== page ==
The top two receivers were the biggest recipients in targets following Graham going to Seattle. Both saw a sizable target increase in their direction, which is certainly notable for Snead, who figures to slot in behind Brandin Cooks on the target totem pole. Rookie Michael Thomas is slated for the third wide receiver role, but it's been a position that has been capped at about 10-percent of the team's targets. Thomas' 6'3" size could make him a viable red-zone weapon, but he might not see enough volume as a rookie to warrant redraft fantasy consideration outside of DFS purposes.
Going back even further, the departure of Sproles is also noteworthy as the running backs collectively saw 27.7% of the targets from 2011-'13, and the position saw only 17.9% over the past two seasons.
Saints' coach Sean Payton has already expressed his expectations to see Snead take a step forward in 2016 in his offense.
Snead saw 101 targets last season, hauling in 69 passes for 984 yards and 3 scores. With New Orleans expected to attempt close to the same amount of passes they did last year (667), Snead is a safe bet to see 100-plus targets again from one of the game's premier passers in the team's second wide receiver role .
It's dangerous to invest heavily in summer coach speak, but if Snead's role does grow at all, we're looking at a WR3 who could flirt with WR2 numbers. After all, he finished as WR35 as a rookie.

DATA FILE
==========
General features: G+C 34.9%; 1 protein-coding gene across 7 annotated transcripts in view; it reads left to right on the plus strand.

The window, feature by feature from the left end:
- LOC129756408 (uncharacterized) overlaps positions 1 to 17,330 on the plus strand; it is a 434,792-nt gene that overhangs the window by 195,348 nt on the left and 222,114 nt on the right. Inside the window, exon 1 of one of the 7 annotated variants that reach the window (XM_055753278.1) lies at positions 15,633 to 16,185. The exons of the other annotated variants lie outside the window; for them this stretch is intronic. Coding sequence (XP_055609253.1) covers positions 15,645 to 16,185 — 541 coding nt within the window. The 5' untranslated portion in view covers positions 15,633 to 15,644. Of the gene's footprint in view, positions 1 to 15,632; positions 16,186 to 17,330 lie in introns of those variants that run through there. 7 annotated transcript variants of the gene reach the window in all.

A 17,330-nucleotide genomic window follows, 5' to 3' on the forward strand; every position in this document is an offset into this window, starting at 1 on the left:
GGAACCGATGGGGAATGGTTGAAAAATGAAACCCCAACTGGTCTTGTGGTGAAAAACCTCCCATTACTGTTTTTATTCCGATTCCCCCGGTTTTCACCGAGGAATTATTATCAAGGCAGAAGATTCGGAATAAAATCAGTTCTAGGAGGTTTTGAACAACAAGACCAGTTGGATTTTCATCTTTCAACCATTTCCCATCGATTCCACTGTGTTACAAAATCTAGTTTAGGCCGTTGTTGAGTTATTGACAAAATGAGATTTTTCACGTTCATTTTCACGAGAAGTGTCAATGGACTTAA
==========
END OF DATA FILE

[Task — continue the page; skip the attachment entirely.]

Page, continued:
In that rookie campaign, Snead showed great rapport with Brees, so he should be able to take advantage of any increase in the amount of balls thrown his way.
According to the RotoViz AYA App, Snead outperformed Cooks by a fairly decent margin when targeted by Brees. numberFire's metrics arrived to the same conclusion, with Snead's Target NEP (50.57) outpacing Cooks' (49.45) despite Snead seeing fewer targets.
While Cooks should command the lion's share of the targets in 2016 -- he lead the team with 129 looks last season -- Snead's efficiency cannot go unnoticed.
Snead the Player
Despite putting up some incredibly impressive statistics his final year at Ball State, Snead went undrafted, testing poorly in just about every way.
Looking at these, it's no wonder most people had Brandon Coleman pegged as the potential breakout receiver in New Orleans.
Despite the poor athleticism, NFL.com's Matt Harmon -- who is known for his in-depth work on receivers -- declared earlier this offseason that Snead is a player whose talent we simply cannot ignore. Noting his pristine route running due to exceptional timing and clean breaks, Harmon said Snead is able to overcome his athletic shortcomings and surpass expectation.
Echoing Harmon's sentiments, Saints beat reporters believe Snead could have an even better season this year if he can capitalize on some missed opportunities from last campaign.
Facing a similar schedule to that of 2015, the Saints should once again rank near the top in passes attempted this year, making them an offense to target.
He's a nice value that can be had in the middle rounds of your draft, and Snead represents an upside play that could outperform expectations in what looks like it'll be a high-octane offense, especially after adding Fleener and Thomas this offseason.
Combining a historically poor defensive unit with a high-volume offense, Snead enters 2016 fresh off a good rookie year with the advantage of likely seeing a positive game script in several contests, making him a potential league-winning flex play for your fantasy team.